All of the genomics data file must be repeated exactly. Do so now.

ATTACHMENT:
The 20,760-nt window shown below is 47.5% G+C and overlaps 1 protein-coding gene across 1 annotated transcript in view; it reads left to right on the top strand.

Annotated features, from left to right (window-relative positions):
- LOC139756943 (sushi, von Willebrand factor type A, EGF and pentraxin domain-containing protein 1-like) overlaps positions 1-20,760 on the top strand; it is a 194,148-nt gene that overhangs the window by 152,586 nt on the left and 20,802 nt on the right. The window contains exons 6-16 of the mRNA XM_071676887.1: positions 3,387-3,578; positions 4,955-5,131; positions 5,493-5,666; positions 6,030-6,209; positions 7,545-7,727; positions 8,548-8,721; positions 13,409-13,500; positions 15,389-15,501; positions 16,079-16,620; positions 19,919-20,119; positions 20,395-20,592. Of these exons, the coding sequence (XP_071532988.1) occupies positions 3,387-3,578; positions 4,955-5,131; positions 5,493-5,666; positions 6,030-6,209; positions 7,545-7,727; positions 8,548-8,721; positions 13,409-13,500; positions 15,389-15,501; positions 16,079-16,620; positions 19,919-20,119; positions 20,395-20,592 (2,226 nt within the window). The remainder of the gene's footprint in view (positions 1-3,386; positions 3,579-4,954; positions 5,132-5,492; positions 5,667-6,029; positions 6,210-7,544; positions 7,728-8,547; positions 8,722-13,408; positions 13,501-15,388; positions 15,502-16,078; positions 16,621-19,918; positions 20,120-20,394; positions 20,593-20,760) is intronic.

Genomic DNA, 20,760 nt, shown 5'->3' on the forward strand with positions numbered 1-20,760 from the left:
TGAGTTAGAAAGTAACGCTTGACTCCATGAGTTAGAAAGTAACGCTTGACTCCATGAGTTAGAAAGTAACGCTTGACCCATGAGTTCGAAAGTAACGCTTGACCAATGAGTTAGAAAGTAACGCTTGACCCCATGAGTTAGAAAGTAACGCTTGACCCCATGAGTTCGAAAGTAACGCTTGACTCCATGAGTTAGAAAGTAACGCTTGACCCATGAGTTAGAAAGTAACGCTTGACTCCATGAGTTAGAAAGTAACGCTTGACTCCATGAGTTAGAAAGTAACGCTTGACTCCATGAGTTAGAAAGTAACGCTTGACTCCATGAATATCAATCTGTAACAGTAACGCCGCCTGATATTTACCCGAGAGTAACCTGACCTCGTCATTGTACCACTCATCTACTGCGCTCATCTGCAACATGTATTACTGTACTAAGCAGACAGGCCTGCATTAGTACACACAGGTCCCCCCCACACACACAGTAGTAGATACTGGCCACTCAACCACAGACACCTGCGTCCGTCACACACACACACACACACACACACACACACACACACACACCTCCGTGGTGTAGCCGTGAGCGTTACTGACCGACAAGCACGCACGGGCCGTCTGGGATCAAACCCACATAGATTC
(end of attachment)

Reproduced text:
The 20,760-nt window shown below is 47.5% G+C and overlaps 1 protein-coding gene across 1 annotated transcript in view; it reads left to right on the top strand.

Annotated features, from left to right (window-relative positions):
- LOC139756943 (sushi, von Willebrand factor type A, EGF and pentraxin domain-containing protein 1-like) overlaps positions 1-20,760 on the top strand; it is a 194,148-nt gene that overhangs the window by 152,586 nt on the left and 20,802 nt on the right. The window contains exons 6-16 of the mRNA XM_071676887.1: positions 3,387-3,578; positions 4,955-5,131; positions 5,493-5,666; positions 6,030-6,209; positions 7,545-7,727; positions 8,548-8,721; positions 13,409-13,500; positions 15,389-15,501; positions 16,079-16,620; positions 19,919-20,119; positions 20,395-20,592. Of these exons, the coding sequence (XP_071532988.1) occupies positions 3,387-3,578; positions 4,955-5,131; positions 5,493-5,666; positions 6,030-6,209; positions 7,545-7,727; positions 8,548-8,721; positions 13,409-13,500; positions 15,389-15,501; positions 16,079-16,620; positions 19,919-20,119; positions 20,395-20,592 (2,226 nt within the window). The remainder of the gene's footprint in view (positions 1-3,386; positions 3,579-4,954; positions 5,132-5,492; positions 5,667-6,029; positions 6,210-7,544; positions 7,728-8,547; positions 8,722-13,408; positions 13,501-15,388; positions 15,502-16,078; positions 16,621-19,918; positions 20,120-20,394; positions 20,593-20,760) is intronic.

Genomic DNA, 20,760 nt, shown 5'->3' on the forward strand with positions numbered 1-20,760 from the left:
TGAGTTAGAAAGTAACGCTTGACTCCATGAGTTAGAAAGTAACGCTTGACTCCATGAGTTAGAAAGTAACGCTTGACCCATGAGTTCGAAAGTAACGCTTGACCAATGAGTTAGAAAGTAACGCTTGACCCCATGAGTTAGAAAGTAACGCTTGACCCCATGAGTTCGAAAGTAACGCTTGACTCCATGAGTTAGAAAGTAACGCTTGACCCATGAGTTAGAAAGTAACGCTTGACTCCATGAGTTAGAAAGTAACGCTTGACTCCATGAGTTAGAAAGTAACGCTTGACTCCATGAGTTAGAAAGTAACGCTTGACTCCATGAATATCAATCTGTAACAGTAACGCCGCCTGATATTTACCCGAGAGTAACCTGACCTCGTCATTGTACCACTCATCTACTGCGCTCATCTGCAACATGTATTACTGTACTAAGCAGACAGGCCTGCATTAGTACACACAGGTCCCCCCCACACACACAGTAGTAGATACTGGCCACTCAACCACAGACACCTGCGTCCGTCACACACACACACACACACACACACACACACACACACACACCTCCGTGGTGTAGCCGTGAGCGTTACTGACCGACAAGCACGCACGGGCCGTCTGGGATCAAACCCACATAGATTC